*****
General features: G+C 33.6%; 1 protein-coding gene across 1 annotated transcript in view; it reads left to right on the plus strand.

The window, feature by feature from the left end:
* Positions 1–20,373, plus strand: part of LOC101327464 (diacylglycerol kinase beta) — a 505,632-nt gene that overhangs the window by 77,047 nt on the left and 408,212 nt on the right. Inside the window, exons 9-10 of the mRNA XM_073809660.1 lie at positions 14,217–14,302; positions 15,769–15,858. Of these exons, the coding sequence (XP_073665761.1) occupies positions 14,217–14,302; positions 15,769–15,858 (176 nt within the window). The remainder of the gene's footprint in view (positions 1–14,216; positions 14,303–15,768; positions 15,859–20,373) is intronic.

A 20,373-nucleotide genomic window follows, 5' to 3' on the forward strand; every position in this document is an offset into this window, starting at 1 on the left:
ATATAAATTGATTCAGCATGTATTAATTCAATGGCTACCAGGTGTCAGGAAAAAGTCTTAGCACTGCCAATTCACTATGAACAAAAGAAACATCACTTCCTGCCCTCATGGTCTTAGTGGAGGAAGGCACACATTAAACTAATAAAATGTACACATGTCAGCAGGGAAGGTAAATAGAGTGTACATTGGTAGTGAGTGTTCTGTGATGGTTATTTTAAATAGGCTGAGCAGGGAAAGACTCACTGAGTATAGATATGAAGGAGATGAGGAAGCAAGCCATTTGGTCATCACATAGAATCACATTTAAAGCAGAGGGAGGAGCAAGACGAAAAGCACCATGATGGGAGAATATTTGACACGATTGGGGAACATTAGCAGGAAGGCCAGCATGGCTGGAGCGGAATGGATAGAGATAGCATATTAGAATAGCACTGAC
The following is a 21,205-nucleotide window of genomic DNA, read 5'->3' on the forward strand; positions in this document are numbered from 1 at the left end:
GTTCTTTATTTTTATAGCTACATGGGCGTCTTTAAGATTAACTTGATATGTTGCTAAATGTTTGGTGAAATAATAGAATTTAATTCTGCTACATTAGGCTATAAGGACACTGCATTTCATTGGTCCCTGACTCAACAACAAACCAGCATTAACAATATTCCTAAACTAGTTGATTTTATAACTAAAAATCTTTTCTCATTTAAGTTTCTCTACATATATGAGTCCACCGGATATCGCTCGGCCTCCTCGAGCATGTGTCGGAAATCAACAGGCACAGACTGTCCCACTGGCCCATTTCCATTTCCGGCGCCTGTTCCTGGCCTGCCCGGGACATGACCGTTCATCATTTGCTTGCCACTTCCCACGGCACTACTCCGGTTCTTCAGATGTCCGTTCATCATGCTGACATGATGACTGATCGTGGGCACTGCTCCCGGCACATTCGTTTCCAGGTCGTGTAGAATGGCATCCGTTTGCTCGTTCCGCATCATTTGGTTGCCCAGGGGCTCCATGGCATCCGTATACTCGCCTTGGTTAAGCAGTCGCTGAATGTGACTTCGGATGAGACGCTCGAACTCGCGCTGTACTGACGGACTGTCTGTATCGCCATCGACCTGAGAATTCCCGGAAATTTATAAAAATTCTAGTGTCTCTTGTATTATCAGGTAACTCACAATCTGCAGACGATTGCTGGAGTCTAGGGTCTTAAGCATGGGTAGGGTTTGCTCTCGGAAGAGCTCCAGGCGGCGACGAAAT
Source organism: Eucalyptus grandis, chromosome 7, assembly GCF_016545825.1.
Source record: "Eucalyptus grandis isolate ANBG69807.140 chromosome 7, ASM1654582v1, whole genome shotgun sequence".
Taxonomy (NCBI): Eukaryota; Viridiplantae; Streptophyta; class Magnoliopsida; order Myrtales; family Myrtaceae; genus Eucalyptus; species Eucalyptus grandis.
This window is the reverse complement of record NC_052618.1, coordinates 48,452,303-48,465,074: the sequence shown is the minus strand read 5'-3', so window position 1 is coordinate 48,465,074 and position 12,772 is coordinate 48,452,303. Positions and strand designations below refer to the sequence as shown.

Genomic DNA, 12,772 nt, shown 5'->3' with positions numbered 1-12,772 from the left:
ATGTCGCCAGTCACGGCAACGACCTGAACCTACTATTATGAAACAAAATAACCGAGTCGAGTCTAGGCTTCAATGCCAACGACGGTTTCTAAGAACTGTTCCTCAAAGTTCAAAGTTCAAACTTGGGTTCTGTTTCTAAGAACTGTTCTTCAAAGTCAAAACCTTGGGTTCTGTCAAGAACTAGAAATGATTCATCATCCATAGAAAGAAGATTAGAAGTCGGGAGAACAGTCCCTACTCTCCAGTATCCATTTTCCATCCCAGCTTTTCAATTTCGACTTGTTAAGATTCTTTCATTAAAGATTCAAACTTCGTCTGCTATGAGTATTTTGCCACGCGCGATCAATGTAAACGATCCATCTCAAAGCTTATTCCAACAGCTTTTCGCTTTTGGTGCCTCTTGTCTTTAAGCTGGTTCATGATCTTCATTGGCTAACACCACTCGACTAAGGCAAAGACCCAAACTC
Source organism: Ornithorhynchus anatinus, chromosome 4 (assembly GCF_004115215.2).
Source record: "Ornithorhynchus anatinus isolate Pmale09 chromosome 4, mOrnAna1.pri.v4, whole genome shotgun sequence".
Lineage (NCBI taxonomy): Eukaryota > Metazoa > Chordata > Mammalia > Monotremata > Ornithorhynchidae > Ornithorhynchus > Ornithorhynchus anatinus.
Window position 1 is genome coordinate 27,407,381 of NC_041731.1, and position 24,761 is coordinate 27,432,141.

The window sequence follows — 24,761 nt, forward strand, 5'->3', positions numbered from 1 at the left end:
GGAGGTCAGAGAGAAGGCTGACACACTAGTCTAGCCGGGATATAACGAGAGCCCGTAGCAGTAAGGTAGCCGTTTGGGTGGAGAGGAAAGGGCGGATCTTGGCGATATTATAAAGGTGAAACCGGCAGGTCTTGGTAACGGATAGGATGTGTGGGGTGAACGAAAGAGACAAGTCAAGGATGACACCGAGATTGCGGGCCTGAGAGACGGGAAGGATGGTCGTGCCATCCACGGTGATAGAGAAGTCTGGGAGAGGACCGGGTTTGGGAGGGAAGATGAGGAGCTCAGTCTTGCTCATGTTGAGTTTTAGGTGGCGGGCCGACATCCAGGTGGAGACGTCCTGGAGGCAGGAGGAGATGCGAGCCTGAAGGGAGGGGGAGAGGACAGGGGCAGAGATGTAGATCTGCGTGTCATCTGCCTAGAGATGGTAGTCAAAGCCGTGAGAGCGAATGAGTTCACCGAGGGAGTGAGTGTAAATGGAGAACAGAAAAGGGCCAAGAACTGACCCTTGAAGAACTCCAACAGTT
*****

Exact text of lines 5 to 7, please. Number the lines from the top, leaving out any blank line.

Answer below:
ATATAAATTGATTCAGCATGTATTAATTCAATGGCTACCAGGTGTCAGGAAAAAGTCTTAGCACTGCCAATTCACTATGAACAAAAGAAACATCACTTCCTGCCCTCATGGTCTTAGTGGAGGAAGGCACACATTAAACTAATAAAATGTACACATGTCAGCAGGGAAGGTAAATAGAGTGTACATTGGTAGTGAGTGTTCTGTGATGGTTATTTTAAATAGGCTGAGCAGGGAAAGACTCACTGAGTATAGATATGAAGGAGATGAGGAAGCAAGCCATTTGGTCATCACATAGAATCACATTTAAAGCAGAGGGAGGAGCAAGACGAAAAGCACCATGATGGGAGAATATTTGACACGATTGGGGAACATTAGCAGGAAGGCCAGCATGGCTGGAGCGGAATGGATAGAGATAGCATATTAGAATAGCACTGAC
The following is a 21,205-nucleotide window of genomic DNA, read 5'->3' on the forward strand; positions in this document are numbered from 1 at the left end:
GTTCTTTATTTTTATAGCTACATGGGCGTCTTTAAGATTAACTTGATATGTTGCTAAATGTTTGGTGAAATAATAGAATTTAATTCTGCTACATTAGGCTATAAGGACACTGCATTTCATTGGTCCCTGACTCAACAACAAACCAGCATTAACAATATTCCTAAACTAGTTGATTTTATAACTAAAAATCTTTTCTCATTTAAGTTTCTCTACATATATGAGTCCACCGGATATCGCTCGGCCTCCTCGAGCATGTGTCGGAAATCAACAGGCACAGACTGTCCCACTGGCCCATTTCCATTTCCGGCGCCTGTTCCTGGCCTGCCCGGGACATGACCGTTCATCATTTGCTTGCCACTTCCCACGGCACTACTCCGGTTCTTCAGATGTCCGTTCATCATGCTGACATGATGACTGATCGTGGGCACTGCTCCCGGCACATTCGTTTCCAGGTCGTGTAGAATGGCATCCGTTTGCTCGTTCCGCATCATTTGGTTGCCCAGGGGCTCCATGGCATCCGTATACTCGCCTTGGTTAAGCAGTCGCTGAATGTGACTTCGGATGAGACGCTCGAACTCGCGCTGTACTGACGGACTGTCTGTATCGCCATCGACCTGAGAATTCCCGGAAATTTATAAAAATTCTAGTGTCTCTTGTATTATCAGGTAACTCACAATCTGCAGACGATTGCTGGAGTCTAGGGTCTTAAGCATGGGTAGGGTTTGCTCTCGGAAGAGCTCCAGGCGGCGACGAAAT